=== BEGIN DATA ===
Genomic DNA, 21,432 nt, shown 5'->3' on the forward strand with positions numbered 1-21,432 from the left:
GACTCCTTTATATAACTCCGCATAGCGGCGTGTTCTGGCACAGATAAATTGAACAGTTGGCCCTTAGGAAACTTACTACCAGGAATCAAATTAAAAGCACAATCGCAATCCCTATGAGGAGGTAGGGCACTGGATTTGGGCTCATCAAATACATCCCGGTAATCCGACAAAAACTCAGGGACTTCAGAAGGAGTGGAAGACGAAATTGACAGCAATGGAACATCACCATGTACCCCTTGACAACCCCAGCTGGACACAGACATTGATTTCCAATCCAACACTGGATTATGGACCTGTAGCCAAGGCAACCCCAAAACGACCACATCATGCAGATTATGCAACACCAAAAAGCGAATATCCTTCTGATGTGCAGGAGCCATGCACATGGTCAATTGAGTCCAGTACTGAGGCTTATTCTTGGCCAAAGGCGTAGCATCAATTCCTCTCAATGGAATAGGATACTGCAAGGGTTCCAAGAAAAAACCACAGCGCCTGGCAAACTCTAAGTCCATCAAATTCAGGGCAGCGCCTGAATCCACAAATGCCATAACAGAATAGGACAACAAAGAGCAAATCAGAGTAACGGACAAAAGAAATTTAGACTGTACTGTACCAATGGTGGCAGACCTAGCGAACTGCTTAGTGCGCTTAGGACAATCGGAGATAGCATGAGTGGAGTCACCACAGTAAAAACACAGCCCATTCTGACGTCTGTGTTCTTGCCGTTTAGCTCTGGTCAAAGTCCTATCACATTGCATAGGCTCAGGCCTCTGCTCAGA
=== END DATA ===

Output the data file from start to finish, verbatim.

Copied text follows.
Genomic DNA, 21,432 nt, shown 5'->3' on the forward strand with positions numbered 1-21,432 from the left:
GACTCCTTTATATAACTCCGCATAGCGGCGTGTTCTGGCACAGATAAATTGAACAGTTGGCCCTTAGGAAACTTACTACCAGGAATCAAATTAAAAGCACAATCGCAATCCCTATGAGGAGGTAGGGCACTGGATTTGGGCTCATCAAATACATCCCGGTAATCCGACAAAAACTCAGGGACTTCAGAAGGAGTGGAAGACGAAATTGACAGCAATGGAACATCACCATGTACCCCTTGACAACCCCAGCTGGACACAGACATTGATTTCCAATCCAACACTGGATTATGGACCTGTAGCCAAGGCAACCCCAAAACGACCACATCATGCAGATTATGCAACACCAAAAAGCGAATATCCTTCTGATGTGCAGGAGCCATGCACATGGTCAATTGAGTCCAGTACTGAGGCTTATTCTTGGCCAAAGGCGTAGCATCAATTCCTCTCAATGGAATAGGATACTGCAAGGGTTCCAAGAAAAAACCACAGCGCCTGGCAAACTCTAAGTCCATCAAATTCAGGGCAGCGCCTGAATCCACAAATGCCATAACAGAATAGGACAACAAAGAGCAAATCAGAGTAACGGACAAAAGAAATTTAGACTGTACTGTACCAATGGTGGCAGACCTAGCGAACTGCTTAGTGCGCTTAGGACAATCGGAGATAGCATGAGTGGAGTCACCACAGTAAAAACACAGCCCATTCTGACGTCTGTGTTCTTGCCGTTTAGCTCTGGTCAAAGTCCTATCACATTGCATAGGCTCAGGCCTCTGCTCAGA